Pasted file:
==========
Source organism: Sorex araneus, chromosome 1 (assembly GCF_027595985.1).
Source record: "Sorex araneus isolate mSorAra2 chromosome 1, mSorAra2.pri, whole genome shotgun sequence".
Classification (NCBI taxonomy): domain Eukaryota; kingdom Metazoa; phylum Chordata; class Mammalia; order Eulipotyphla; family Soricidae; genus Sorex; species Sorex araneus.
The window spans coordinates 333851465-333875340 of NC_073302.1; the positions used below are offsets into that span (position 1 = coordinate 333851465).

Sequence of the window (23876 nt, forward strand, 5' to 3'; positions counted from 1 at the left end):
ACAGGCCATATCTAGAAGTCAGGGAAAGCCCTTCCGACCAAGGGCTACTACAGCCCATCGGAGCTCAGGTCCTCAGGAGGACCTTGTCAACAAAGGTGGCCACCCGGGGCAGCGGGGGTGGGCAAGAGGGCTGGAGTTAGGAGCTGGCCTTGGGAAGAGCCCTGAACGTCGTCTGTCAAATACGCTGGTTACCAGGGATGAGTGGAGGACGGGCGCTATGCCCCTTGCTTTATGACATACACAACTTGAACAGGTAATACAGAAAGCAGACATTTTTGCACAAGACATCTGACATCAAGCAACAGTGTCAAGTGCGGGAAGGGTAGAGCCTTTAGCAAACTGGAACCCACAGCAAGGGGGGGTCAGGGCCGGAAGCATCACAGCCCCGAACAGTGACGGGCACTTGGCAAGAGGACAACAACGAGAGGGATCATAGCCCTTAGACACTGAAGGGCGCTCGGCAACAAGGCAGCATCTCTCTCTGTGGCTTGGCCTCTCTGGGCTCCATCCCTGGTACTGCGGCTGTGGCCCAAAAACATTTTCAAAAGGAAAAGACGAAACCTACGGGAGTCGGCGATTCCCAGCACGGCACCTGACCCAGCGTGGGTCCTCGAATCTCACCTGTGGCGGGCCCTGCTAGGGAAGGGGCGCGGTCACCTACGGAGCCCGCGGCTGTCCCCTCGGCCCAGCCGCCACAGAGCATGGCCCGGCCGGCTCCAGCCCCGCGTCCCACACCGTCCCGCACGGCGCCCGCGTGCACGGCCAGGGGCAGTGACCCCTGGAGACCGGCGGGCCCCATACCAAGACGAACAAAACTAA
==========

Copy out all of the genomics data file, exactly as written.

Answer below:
Source organism: Sorex araneus, chromosome 1 (assembly GCF_027595985.1).
Source record: "Sorex araneus isolate mSorAra2 chromosome 1, mSorAra2.pri, whole genome shotgun sequence".
Classification (NCBI taxonomy): domain Eukaryota; kingdom Metazoa; phylum Chordata; class Mammalia; order Eulipotyphla; family Soricidae; genus Sorex; species Sorex araneus.
The window spans coordinates 333851465-333875340 of NC_073302.1; the positions used below are offsets into that span (position 1 = coordinate 333851465).

Sequence of the window (23876 nt, forward strand, 5' to 3'; positions counted from 1 at the left end):
ACAGGCCATATCTAGAAGTCAGGGAAAGCCCTTCCGACCAAGGGCTACTACAGCCCATCGGAGCTCAGGTCCTCAGGAGGACCTTGTCAACAAAGGTGGCCACCCGGGGCAGCGGGGGTGGGCAAGAGGGCTGGAGTTAGGAGCTGGCCTTGGGAAGAGCCCTGAACGTCGTCTGTCAAATACGCTGGTTACCAGGGATGAGTGGAGGACGGGCGCTATGCCCCTTGCTTTATGACATACACAACTTGAACAGGTAATACAGAAAGCAGACATTTTTGCACAAGACATCTGACATCAAGCAACAGTGTCAAGTGCGGGAAGGGTAGAGCCTTTAGCAAACTGGAACCCACAGCAAGGGGGGGTCAGGGCCGGAAGCATCACAGCCCCGAACAGTGACGGGCACTTGGCAAGAGGACAACAACGAGAGGGATCATAGCCCTTAGACACTGAAGGGCGCTCGGCAACAAGGCAGCATCTCTCTCTGTGGCTTGGCCTCTCTGGGCTCCATCCCTGGTACTGCGGCTGTGGCCCAAAAACATTTTCAAAAGGAAAAGACGAAACCTACGGGAGTCGGCGATTCCCAGCACGGCACCTGACCCAGCGTGGGTCCTCGAATCTCACCTGTGGCGGGCCCTGCTAGGGAAGGGGCGCGGTCACCTACGGAGCCCGCGGCTGTCCCCTCGGCCCAGCCGCCACAGAGCATGGCCCGGCCGGCTCCAGCCCCGCGTCCCACACCGTCCCGCACGGCGCCCGCGTGCACGGCCAGGGGCAGTGACCCCTGGAGACCGGCGGGCCCCATACCAAGACGAACAAAACTAA